In her first assignment of error, wife argues that the trial court should have credited her in the property division with post-separation payments that she made toward the mortgage on the family home. Pursuant to ORS 107.105(1)(f), the property division in a dissolution judgment must be just and equitable. Although subject to the trial court's discretion, an equal division of marital assets generally is a just and equitable disposition under ORS 107.105(1)(f). Gibbons and Gibbons, 194 Or App 257, 265, 94 P3d 879 (2004). Similarly, marital debt must be justly and equitably divided. Shlitter and Shlitter, 188 Or App 277, 283, 71 P3d 154 (2003). In dividing property, the court may consider the treatment and payment of marital debt, including a mortgage, by the parties between their separation and the dissolution of their marriage. Cf. Gilbert-Walters and Walters, 177 Or App 133, 139, 142, 33 P3d 709 (2001) (affirming trial court's unequal property division after considering wife's argument that various factors supported that division, including "the benefit Husband received by Wife paying the monthly mortgage after separation").

Here, the mortgage on the family home is a marital debt that must be accounted for in the property division. Husband did not pay toward the mortgage after the parties' separation, and, hence, wife paid both parties' share of that debt. To create a just and equitable property division, husband's lack of payment and the resulting burden on wife should be addressed. Cf. Gibbons, 194 Or App at 260-61 (property division reimbursed husband for post-separation mortgage payments on family home). Accordingly, the property division should be modified to credit wife with $14,071.75, which reflects her post-separation payment of husband's portion of the $28,143.50 that she paid on the joint debt.

In her fifth assignment of error, wife contends that the trial court erred by awarding husband more than half of the marital estate. Although an award of the long half of the estate to a spouse is not an inherently improper division of property, see, e.g., Triperinas and Triperinas, 185 Or App 283, 288, 296-97, 59 P3d 586 (2002) (upholding a long-half award to a spouse who was responsible for significant marital debts under the property division), such an award is not just and equitable here. As noted above, the trial court justified the unequal result of its property division by pointing to husband's inability to pay an equalizing judgment. However, any expressed concern regarding the financial hardship imposed by the property division can likely be ameliorated through the use of a qualified domestic relations order (QDRO) awarding a percentage of husband's Cascade Pension Trust Fund (trust), a marital asset, to wife, who is assuming the majority of the marital debts.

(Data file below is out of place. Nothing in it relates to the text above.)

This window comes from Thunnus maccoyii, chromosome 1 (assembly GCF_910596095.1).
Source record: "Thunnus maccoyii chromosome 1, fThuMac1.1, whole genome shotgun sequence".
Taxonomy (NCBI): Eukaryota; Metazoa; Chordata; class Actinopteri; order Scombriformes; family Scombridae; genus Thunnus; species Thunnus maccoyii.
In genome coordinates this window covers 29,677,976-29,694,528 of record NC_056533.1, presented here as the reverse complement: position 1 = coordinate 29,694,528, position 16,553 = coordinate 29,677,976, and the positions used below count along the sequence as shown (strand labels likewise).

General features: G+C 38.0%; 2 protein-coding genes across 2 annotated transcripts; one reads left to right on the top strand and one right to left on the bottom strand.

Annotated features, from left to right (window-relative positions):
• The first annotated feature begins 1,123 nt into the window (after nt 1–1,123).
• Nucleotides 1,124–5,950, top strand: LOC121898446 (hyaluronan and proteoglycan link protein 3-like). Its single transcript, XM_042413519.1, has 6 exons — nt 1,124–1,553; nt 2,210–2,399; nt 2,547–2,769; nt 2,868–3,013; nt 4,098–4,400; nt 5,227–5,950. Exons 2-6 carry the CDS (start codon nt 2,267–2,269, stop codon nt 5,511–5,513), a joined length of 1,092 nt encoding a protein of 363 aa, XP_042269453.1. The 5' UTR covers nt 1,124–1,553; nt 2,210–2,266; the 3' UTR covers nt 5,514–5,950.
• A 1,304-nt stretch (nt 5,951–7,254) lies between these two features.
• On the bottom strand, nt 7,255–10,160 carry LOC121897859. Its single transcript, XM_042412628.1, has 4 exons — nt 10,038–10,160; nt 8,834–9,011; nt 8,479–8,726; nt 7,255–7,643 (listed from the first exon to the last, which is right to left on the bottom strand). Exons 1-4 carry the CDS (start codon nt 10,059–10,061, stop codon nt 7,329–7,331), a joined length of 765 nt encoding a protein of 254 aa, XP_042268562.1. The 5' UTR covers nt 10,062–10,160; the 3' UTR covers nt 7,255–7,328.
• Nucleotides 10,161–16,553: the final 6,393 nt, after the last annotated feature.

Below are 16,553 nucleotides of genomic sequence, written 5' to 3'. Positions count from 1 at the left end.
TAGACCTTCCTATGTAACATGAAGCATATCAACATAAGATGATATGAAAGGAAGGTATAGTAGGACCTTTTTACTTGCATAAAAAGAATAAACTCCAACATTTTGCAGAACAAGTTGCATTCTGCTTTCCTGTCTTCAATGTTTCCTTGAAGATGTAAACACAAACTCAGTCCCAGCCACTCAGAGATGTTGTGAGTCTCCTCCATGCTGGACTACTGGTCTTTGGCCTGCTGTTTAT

To accomplish a just and equitable property division, wife is entitled to an award of $14,071.75 for the mortgage payments, plus an additional $5,168.50 for husband's excess, or $19,240.25 total. The trial court found that the trust was worth $49,435. Accordingly, wife is entitled to 38.92 percent of the trust to equalize the property division.(2) We recognize that that percentage may have to be modified by the trial court on remand in light of any post-dissolution changes in the trust's value, such as post-dissolution disbursements made to husband, or, if the entry of a QDRO is not possible, that the court will then have to modify the judgment to give wife an equalizing judgment of $19,240.25.

General judgment of dissolution reversed and remanded with instructions to enter a QDRO consistent with this opinion or, if that is not possible, to modify the judgment to award wife an equalizing judgment of $19,240.25. Supplemental judgment affirmed.


1. ORS 19.415 was amended in 2009. Or Laws 2009, ch 231, 2. The amendments apply to appeals in which the notice of appeal was filed on or after June 4, 2009. Or Laws 2009, ch 231, 3. Because the notice of appeal in this case was filed before that date, we apply the 2007 version of ORS 19.415.

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2. That percentage reflects the ratio between the amount awarded to wife, $19,240.25, and the value of the trust, $49,435.